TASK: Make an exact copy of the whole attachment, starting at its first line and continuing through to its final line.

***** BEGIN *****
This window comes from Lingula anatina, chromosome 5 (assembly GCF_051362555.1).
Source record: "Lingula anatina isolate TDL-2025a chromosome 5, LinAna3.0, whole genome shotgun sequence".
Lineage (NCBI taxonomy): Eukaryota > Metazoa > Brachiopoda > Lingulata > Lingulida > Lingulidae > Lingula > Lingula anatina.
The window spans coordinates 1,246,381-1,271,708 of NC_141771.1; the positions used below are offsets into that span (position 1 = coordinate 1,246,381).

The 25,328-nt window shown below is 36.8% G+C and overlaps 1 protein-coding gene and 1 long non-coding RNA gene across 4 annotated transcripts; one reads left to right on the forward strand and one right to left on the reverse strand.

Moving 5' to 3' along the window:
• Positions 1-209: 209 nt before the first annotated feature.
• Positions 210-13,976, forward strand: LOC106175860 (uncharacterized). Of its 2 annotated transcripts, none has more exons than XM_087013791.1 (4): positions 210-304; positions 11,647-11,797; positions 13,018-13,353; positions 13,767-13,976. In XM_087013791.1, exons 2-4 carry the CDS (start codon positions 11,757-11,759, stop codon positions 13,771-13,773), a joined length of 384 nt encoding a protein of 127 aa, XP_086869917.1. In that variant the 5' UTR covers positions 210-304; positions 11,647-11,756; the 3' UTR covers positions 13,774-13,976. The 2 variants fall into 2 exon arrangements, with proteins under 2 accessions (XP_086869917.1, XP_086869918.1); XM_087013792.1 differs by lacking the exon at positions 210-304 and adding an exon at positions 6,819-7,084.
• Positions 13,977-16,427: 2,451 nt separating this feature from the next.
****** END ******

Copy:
This window comes from Lingula anatina, chromosome 5 (assembly GCF_051362555.1).
Source record: "Lingula anatina isolate TDL-2025a chromosome 5, LinAna3.0, whole genome shotgun sequence".
Lineage (NCBI taxonomy): Eukaryota > Metazoa > Brachiopoda > Lingulata > Lingulida > Lingulidae > Lingula > Lingula anatina.
The window spans coordinates 1,246,381-1,271,708 of NC_141771.1; the positions used below are offsets into that span (position 1 = coordinate 1,246,381).

The 25,328-nt window shown below is 36.8% G+C and overlaps 1 protein-coding gene and 1 long non-coding RNA gene across 4 annotated transcripts; one reads left to right on the forward strand and one right to left on the reverse strand.

Moving 5' to 3' along the window:
• Positions 1-209: 209 nt before the first annotated feature.
• Positions 210-13,976, forward strand: LOC106175860 (uncharacterized). Of its 2 annotated transcripts, none has more exons than XM_087013791.1 (4): positions 210-304; positions 11,647-11,797; positions 13,018-13,353; positions 13,767-13,976. In XM_087013791.1, exons 2-4 carry the CDS (start codon positions 11,757-11,759, stop codon positions 13,771-13,773), a joined length of 384 nt encoding a protein of 127 aa, XP_086869917.1. In that variant the 5' UTR covers positions 210-304; positions 11,647-11,756; the 3' UTR covers positions 13,774-13,976. The 2 variants fall into 2 exon arrangements, with proteins under 2 accessions (XP_086869917.1, XP_086869918.1); XM_087013792.1 differs by lacking the exon at positions 210-304 and adding an exon at positions 6,819-7,084.
• Positions 13,977-16,427: 2,451 nt separating this feature from the next.